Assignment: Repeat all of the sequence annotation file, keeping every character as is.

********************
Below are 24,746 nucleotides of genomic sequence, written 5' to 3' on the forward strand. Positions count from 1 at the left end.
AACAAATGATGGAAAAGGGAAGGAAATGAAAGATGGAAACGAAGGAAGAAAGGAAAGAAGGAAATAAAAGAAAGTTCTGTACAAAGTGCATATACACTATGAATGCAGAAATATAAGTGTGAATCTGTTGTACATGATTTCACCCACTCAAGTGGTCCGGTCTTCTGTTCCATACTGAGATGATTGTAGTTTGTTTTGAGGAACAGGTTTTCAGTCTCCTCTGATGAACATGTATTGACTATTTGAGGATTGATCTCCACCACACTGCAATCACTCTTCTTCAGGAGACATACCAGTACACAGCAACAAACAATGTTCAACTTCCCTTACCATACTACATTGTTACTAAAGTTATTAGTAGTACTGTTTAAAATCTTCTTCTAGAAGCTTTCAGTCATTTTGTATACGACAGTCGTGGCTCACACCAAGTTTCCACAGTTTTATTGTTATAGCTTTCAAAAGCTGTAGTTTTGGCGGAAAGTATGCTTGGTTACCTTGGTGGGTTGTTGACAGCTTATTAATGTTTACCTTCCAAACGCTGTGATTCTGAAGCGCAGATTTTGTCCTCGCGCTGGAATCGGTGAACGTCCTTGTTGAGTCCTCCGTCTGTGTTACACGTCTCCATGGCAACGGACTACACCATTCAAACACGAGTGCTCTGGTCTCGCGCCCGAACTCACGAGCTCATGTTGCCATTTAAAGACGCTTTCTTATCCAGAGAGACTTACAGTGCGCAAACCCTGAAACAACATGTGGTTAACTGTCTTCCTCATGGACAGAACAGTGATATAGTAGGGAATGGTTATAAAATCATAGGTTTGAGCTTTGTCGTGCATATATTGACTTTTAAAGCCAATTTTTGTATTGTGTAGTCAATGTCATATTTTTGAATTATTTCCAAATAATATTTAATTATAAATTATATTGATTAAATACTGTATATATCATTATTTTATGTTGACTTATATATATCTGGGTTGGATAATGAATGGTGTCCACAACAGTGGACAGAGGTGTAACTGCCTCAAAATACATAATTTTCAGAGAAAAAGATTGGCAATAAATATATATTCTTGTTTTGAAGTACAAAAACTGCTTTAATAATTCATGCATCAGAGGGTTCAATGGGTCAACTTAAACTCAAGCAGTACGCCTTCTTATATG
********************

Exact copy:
Below are 24,746 nucleotides of genomic sequence, written 5' to 3' on the forward strand. Positions count from 1 at the left end.
AACAAATGATGGAAAAGGGAAGGAAATGAAAGATGGAAACGAAGGAAGAAAGGAAAGAAGGAAATAAAAGAAAGTTCTGTACAAAGTGCATATACACTATGAATGCAGAAATATAAGTGTGAATCTGTTGTACATGATTTCACCCACTCAAGTGGTCCGGTCTTCTGTTCCATACTGAGATGATTGTAGTTTGTTTTGAGGAACAGGTTTTCAGTCTCCTCTGATGAACATGTATTGACTATTTGAGGATTGATCTCCACCACACTGCAATCACTCTTCTTCAGGAGACATACCAGTACACAGCAACAAACAATGTTCAACTTCCCTTACCATACTACATTGTTACTAAAGTTATTAGTAGTACTGTTTAAAATCTTCTTCTAGAAGCTTTCAGTCATTTTGTATACGACAGTCGTGGCTCACACCAAGTTTCCACAGTTTTATTGTTATAGCTTTCAAAAGCTGTAGTTTTGGCGGAAAGTATGCTTGGTTACCTTGGTGGGTTGTTGACAGCTTATTAATGTTTACCTTCCAAACGCTGTGATTCTGAAGCGCAGATTTTGTCCTCGCGCTGGAATCGGTGAACGTCCTTGTTGAGTCCTCCGTCTGTGTTACACGTCTCCATGGCAACGGACTACACCATTCAAACACGAGTGCTCTGGTCTCGCGCCCGAACTCACGAGCTCATGTTGCCATTTAAAGACGCTTTCTTATCCAGAGAGACTTACAGTGCGCAAACCCTGAAACAACATGTGGTTAACTGTCTTCCTCATGGACAGAACAGTGATATAGTAGGGAATGGTTATAAAATCATAGGTTTGAGCTTTGTCGTGCATATATTGACTTTTAAAGCCAATTTTTGTATTGTGTAGTCAATGTCATATTTTTGAATTATTTCCAAATAATATTTAATTATAAATTATATTGATTAAATACTGTATATATCATTATTTTATGTTGACTTATATATATCTGGGTTGGATAATGAATGGTGTCCACAACAGTGGACAGAGGTGTAACTGCCTCAAAATACATAATTTTCAGAGAAAAAGATTGGCAATAAATATATATTCTTGTTTTGAAGTACAAAAACTGCTTTAATAATTCATGCATCAGAGGGTTCAATGGGTCAACTTAAACTCAAGCAGTACGCCTTCTTATATG